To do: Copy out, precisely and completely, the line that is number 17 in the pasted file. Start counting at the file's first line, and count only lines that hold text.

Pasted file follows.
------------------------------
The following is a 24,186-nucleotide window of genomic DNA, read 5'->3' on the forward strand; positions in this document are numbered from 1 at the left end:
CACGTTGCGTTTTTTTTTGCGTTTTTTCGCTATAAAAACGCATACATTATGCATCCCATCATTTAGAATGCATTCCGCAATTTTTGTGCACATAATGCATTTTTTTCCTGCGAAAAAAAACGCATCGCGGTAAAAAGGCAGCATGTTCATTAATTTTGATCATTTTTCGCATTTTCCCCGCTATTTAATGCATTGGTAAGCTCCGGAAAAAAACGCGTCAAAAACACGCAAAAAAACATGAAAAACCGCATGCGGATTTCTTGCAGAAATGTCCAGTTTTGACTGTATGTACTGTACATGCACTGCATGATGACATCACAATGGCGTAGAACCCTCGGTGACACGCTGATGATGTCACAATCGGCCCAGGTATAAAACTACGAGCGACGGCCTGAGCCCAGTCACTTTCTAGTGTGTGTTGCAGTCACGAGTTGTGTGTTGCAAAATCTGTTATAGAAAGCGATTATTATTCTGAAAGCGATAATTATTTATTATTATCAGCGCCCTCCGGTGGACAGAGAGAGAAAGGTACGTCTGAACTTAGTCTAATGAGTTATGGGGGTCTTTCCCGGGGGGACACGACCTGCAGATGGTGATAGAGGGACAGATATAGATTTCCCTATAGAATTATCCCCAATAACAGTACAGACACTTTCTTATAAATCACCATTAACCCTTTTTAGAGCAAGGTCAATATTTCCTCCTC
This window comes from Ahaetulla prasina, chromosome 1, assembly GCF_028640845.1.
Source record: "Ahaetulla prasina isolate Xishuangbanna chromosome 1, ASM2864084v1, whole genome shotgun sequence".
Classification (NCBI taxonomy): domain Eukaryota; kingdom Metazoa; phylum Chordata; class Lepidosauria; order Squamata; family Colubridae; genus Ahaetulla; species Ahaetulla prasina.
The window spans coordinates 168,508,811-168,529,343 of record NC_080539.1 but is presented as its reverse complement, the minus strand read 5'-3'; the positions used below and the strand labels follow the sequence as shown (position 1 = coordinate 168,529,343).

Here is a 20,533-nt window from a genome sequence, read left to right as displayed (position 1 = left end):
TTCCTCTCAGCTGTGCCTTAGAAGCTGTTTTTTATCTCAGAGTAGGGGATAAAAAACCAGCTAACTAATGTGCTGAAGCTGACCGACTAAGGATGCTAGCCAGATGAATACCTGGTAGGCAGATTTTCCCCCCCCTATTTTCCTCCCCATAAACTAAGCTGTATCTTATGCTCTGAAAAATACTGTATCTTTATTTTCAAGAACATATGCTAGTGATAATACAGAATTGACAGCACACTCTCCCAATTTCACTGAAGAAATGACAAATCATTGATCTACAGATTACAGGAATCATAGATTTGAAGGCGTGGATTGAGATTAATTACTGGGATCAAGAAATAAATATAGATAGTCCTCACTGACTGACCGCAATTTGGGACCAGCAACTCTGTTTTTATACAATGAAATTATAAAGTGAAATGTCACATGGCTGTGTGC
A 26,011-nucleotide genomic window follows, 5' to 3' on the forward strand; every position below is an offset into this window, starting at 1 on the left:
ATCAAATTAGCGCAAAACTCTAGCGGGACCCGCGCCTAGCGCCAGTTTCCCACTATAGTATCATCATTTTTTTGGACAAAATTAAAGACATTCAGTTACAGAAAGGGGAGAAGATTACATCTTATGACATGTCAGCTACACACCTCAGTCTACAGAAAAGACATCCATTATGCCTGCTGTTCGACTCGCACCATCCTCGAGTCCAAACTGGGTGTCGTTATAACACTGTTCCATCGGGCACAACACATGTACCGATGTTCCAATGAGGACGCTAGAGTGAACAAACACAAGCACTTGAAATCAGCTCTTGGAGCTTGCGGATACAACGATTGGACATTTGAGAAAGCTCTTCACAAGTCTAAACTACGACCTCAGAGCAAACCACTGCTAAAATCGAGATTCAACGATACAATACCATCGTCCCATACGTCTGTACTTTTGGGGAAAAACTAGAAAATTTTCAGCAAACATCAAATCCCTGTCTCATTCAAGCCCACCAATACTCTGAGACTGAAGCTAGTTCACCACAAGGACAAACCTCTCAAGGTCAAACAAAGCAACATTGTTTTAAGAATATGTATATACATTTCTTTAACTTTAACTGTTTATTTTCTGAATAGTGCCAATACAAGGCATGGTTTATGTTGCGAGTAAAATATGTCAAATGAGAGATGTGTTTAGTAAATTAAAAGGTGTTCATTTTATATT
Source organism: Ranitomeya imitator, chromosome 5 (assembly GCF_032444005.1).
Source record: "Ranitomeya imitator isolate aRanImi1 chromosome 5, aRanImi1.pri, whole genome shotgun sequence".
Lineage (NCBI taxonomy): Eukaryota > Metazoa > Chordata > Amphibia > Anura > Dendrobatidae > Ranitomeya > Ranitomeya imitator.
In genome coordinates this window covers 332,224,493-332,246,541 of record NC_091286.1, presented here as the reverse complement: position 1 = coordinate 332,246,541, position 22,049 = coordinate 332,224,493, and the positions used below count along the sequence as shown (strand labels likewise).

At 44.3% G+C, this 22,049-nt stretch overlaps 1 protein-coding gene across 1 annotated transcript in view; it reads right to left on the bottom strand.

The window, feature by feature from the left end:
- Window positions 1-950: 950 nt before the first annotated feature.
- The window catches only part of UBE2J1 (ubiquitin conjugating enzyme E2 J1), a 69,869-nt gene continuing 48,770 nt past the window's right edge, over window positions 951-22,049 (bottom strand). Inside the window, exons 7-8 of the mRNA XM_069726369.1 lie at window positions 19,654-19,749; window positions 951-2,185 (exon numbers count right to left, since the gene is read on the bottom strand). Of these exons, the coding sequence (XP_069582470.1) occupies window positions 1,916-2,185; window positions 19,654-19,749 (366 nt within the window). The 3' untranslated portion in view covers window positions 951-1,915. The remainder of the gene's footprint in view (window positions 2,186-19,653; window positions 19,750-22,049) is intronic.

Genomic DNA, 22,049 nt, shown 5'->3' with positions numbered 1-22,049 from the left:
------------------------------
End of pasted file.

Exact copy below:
- Window positions 1-950: 950 nt before the first annotated feature.